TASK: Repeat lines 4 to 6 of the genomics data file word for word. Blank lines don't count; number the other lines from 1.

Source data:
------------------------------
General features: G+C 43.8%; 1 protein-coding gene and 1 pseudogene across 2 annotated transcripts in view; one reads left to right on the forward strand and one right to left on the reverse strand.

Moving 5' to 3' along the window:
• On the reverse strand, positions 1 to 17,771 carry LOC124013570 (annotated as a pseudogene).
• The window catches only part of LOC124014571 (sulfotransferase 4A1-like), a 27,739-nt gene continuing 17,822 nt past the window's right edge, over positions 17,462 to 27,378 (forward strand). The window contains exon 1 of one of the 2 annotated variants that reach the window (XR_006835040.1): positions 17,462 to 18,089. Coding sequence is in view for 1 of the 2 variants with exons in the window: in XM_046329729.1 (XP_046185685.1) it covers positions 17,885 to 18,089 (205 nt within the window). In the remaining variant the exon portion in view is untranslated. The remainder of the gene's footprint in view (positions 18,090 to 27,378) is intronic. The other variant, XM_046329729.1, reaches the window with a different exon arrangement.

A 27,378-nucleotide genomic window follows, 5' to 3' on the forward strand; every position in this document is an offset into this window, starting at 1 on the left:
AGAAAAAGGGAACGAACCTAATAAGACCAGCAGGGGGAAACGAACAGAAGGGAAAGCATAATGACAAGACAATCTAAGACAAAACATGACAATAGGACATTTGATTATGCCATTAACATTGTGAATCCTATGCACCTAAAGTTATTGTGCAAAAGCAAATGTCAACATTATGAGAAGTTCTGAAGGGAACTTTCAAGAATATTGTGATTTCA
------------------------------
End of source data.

• The window catches only part of LOC124014571 (sulfotransferase 4A1-like), a 27,739-nt gene continuing 17,822 nt past the window's right edge, over positions 17,462 to 27,378 (forward strand). The window contains exon 1 of one of the 2 annotated variants that reach the window (XR_006835040.1): positions 17,462 to 18,089. Coding sequence is in view for 1 of the 2 variants with exons in the window: in XM_046329729.1 (XP_046185685.1) it covers positions 17,885 to 18,089 (205 nt within the window). In the remaining variant the exon portion in view is untranslated. The remainder of the gene's footprint in view (positions 18,090 to 27,378) is intronic. The other variant, XM_046329729.1, reaches the window with a different exon arrangement.

A 27,378-nucleotide genomic window follows, 5' to 3' on the forward strand; every position in this document is an offset into this window, starting at 1 on the left:
AGAAAAAGGGAACGAACCTAATAAGACCAGCAGGGGGAAACGAACAGAAGGGAAAGCATAATGACAAGACAATCTAAGACAAAACATGACAATAGGACATTTGATTATGCCATTAACATTGTGAATCCTATGCACCTAAAGTTATTGTGCAAAAGCAAATGTCAACATTATGAGAAGTTCTGAAGGGAACTTTCAAGAATATTGTGATTTCA